Memory is a very important aspect for an application to run. Applications that leak large amounts of memory or leak progressively may display symptoms ranging from poor (and gradually decreasing) performance to running out of memory completely. Worse, a leaking program may use up so much memory that it causes another program to fail, leaving the user with no clue to where the problem truly lies. In addition, even harmless memory leaks may be symptomatic of other problems.
When an application is very big, it could have 100+ files and 1000+ functions and it would be tough to find memory leaks in the application, so we can use the
CrtDbg Library APIs to find the memory leaks in that application.
For memory leak detection, we have so many tools available in the market, but you need to pay a lot for them. This article talks about a C Runtime Library which is free and available with all Windows OSs, and is called the
CrtDbg Library. This library provides APIs which can be used to detect memory leaks.
Win32/Win64 developers who want to detect memory leaks in their applications.
Memory Leak Samples
a = new int;
test *t = new test;
char* str = new char;
Memory Allocation on Stack
int number = 10;
Whenever a number variable goes out of scope, the memory allocated for the variable will be deallocated automatically.
Memory Allocation on Heap
int * number = new int;
The above line allocates 10 integer sizes on the heap (40 bytes if the integer size is 4 bytes), and we have to call the
delete function to deallocate the memory allocated on the heap.
delete  number is required to delete the memory allocated on the heap in the above example. Sometimes, we forget to call
delete for the variables allocated on the heap, and we can use C Runtime Library (CRT) functions to find the leaks in a given code.
Using the Code
We can use
CrtDbg library functions to detect the memory leaks in our application.
The technique for locating memory leaks involves taking snapshots of the application's memory state at key points. The CRT library provides a structure type,
_CrtMemState, which you can use to store a snapshot of the memory state:
_CrtMemState s1, s2, s3;
To take a snapshot of the memory state at a given point, pass a
_CrtMemState structure to the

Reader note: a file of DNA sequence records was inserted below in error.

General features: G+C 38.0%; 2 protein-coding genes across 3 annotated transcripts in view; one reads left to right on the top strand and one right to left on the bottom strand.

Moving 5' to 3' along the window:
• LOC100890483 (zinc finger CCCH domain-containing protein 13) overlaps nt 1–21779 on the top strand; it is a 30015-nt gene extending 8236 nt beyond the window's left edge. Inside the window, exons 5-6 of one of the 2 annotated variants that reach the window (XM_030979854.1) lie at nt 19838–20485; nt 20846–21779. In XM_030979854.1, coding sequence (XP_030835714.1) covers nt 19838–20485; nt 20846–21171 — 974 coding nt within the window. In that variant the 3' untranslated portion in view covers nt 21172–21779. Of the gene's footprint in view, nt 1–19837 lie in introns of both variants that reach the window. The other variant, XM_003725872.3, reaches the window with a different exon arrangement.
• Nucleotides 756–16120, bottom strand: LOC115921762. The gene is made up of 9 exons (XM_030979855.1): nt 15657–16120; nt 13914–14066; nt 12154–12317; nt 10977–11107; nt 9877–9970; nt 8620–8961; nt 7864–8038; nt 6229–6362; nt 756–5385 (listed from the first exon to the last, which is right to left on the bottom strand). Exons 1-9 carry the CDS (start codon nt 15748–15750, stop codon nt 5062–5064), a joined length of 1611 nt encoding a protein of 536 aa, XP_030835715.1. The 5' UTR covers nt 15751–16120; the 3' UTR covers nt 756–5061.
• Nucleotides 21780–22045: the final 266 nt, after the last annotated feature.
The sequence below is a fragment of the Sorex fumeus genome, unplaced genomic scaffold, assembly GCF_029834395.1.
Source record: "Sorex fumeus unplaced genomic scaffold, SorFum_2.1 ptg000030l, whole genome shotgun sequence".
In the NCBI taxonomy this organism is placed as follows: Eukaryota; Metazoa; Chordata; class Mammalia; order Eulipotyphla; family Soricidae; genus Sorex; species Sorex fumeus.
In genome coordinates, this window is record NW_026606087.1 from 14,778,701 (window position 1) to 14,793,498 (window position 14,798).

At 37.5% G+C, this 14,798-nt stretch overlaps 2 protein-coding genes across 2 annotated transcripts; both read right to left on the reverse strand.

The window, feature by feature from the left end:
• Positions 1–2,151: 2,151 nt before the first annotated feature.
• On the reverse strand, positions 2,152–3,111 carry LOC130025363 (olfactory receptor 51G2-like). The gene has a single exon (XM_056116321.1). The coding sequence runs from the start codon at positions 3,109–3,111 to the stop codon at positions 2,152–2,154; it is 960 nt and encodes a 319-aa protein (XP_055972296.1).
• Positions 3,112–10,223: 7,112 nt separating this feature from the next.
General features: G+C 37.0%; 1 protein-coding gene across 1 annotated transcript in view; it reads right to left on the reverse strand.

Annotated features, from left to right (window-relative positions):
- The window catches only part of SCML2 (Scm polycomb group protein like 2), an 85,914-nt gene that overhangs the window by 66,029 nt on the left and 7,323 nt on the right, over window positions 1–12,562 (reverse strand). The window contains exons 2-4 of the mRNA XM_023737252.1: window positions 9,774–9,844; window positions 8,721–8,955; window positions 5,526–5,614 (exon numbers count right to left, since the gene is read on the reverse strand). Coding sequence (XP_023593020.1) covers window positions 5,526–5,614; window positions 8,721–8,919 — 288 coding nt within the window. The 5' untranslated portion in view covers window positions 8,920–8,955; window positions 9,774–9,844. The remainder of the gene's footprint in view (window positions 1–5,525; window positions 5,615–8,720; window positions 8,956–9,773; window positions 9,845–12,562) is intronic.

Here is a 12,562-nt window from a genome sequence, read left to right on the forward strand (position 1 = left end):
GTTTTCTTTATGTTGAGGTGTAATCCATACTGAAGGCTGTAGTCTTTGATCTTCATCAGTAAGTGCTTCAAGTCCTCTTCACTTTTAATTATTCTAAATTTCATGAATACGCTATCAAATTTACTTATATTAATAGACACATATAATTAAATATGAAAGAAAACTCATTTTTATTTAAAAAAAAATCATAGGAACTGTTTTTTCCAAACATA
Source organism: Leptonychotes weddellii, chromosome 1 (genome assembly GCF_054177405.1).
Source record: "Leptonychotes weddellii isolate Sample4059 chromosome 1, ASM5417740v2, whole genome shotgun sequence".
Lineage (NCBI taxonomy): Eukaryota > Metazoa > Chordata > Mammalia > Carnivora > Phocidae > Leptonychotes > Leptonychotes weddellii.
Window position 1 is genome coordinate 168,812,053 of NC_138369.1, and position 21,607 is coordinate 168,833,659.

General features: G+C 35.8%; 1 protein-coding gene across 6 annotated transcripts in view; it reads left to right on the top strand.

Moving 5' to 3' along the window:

_CrtMemCheckpoint function. This function fills in the structure with a snapshot of the current memory state:
_CrtMemCheckpoint(&s1), code can be written in which we can detect the memory leak. (
_CrtMemCheckpoint can be used anywhere in the code.)
After writing your code, use
_CrtMemCheckpoint( &s2 ) to take another snapshot of the memory at that time; after that, you can call
_CrtMemDifference(&s3, &s1, &s2).
_CrtMemDifference compares two memory states
s2, and returns their differences (debug version only).
_CrtMemDifference(&s3, &s1, &s2) will return
0 if there is no memory leak between the
s2 memory checkpoints, and returns
1 if the code written between the checkpoints
s2 has a memory leak.
1, then we can call
_CrtDumpMemoryLeaks() to dump the memory leak. The memory leak will be shown in the Debugger window of the IDE (Visual Studio) with the line number of the memory allocation which has not been deallocated.
If you want the file name and the line number of the memory leak in your application, then overload the operator new macro with another macro which will use the file name and the line number.
#define new new(_CLIENT_BLOCK,__FILE__, __LINE__)
By using the above code, the
_CrtDumpMemoryLeaks function will show the file name and the line number of the memory leak in your application.
And if you want the memory leak information to be logged into a file, then use the following API with the required options.
int _CrtSetReportMode( int reportType, int reportMode );
_CRT_WARN: Warning, messages, and information that do not need immediate attention
_CRT_ERROR: Errors, unrecoverable problems, and issues that require immediate attention
_CRT_ASSERT: Assertion failures
_CRTDBG_MODE_DEBUG: Writes the message to the debugger's output window
_CRTDBG_MODE_FILE: Writes the message to a user-supplied file handle.
_CrtSetReportFile should be called to define the specific file or stream to use as the destination.
_CRTDBG_MODE_WNDW: Creates a message box to display the message along with Abort, Retry, and Ignore buttons.
reportMode for the specified
_CrtSetReportMode, you can specify the file handle to receive the message text.
_HFILE _CrtSetReportFile( int reportType, _HFILE reportFile );
So if you want to log a memory leak found in your application to a log file, then create a log file using the
CreateFile Win32 API and then use
_CrtSetReportMode(_CRT_WARN, _CRTDBG_MODE_FILE) and after that
_CrtSetReportFile((_CRT_WARN, FileHandle). The file handle will be returned by the
CreateFile Win32 API (which is used to create a file).
How Can We Avoid Getting Memory Leaks?
Make sure that:
- You correctly use '
delete' and '
delete' (also '
- Pointers don't go out of scope before memory is released.
- If you allocate memory in a loop, you release it in each iteration.
Memory is a very important aspect to run any application, so avoid memory leaks while writing code by following the above guidelines, and get your code reviewed by other technical members of your team, or use the
CrtDbg library APIs. The
CrtDbg library works only in Debug mode, so you cannot use it to find memory leaks for Release mode applications.
Attached to this article is a sample application which uses
CrtDbg APIs to find memory leaks. This sample application can be opened using Visual Studio 2005. Compile the application in Debug mode and execute it. It will show the memory leaks in the Debugger window of the Visual Studio 2005 IDE.
- 17th March, 2010: Initial post
- 19th March, 2010: Article updated